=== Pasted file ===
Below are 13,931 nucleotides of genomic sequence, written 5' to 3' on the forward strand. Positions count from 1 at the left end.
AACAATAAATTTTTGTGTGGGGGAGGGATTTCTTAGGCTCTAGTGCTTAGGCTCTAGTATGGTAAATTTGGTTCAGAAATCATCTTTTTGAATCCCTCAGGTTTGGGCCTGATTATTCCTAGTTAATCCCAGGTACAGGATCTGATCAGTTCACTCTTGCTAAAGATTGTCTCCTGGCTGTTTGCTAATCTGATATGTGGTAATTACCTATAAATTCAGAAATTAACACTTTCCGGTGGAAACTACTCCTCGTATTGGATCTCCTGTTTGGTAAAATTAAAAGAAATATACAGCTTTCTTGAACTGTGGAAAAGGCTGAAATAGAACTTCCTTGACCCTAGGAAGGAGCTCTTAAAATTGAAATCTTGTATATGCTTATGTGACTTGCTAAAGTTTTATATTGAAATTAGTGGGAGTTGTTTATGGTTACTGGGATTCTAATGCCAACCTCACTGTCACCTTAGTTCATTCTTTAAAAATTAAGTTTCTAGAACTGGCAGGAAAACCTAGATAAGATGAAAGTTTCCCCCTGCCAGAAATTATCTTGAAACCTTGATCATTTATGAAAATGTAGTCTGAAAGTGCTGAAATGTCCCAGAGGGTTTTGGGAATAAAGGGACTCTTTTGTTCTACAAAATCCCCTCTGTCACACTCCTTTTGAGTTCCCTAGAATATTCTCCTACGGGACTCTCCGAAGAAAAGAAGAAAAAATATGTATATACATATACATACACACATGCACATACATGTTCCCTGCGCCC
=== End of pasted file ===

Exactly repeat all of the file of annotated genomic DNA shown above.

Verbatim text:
Below are 13,931 nucleotides of genomic sequence, written 5' to 3' on the forward strand. Positions count from 1 at the left end.
AACAATAAATTTTTGTGTGGGGGAGGGATTTCTTAGGCTCTAGTGCTTAGGCTCTAGTATGGTAAATTTGGTTCAGAAATCATCTTTTTGAATCCCTCAGGTTTGGGCCTGATTATTCCTAGTTAATCCCAGGTACAGGATCTGATCAGTTCACTCTTGCTAAAGATTGTCTCCTGGCTGTTTGCTAATCTGATATGTGGTAATTACCTATAAATTCAGAAATTAACACTTTCCGGTGGAAACTACTCCTCGTATTGGATCTCCTGTTTGGTAAAATTAAAAGAAATATACAGCTTTCTTGAACTGTGGAAAAGGCTGAAATAGAACTTCCTTGACCCTAGGAAGGAGCTCTTAAAATTGAAATCTTGTATATGCTTATGTGACTTGCTAAAGTTTTATATTGAAATTAGTGGGAGTTGTTTATGGTTACTGGGATTCTAATGCCAACCTCACTGTCACCTTAGTTCATTCTTTAAAAATTAAGTTTCTAGAACTGGCAGGAAAACCTAGATAAGATGAAAGTTTCCCCCTGCCAGAAATTATCTTGAAACCTTGATCATTTATGAAAATGTAGTCTGAAAGTGCTGAAATGTCCCAGAGGGTTTTGGGAATAAAGGGACTCTTTTGTTCTACAAAATCCCCTCTGTCACACTCCTTTTGAGTTCCCTAGAATATTCTCCTACGGGACTCTCCGAAGAAAAGAAGAAAAAATATGTATATACATATACATACACACATGCACATACATGTTCCCTGCGCCC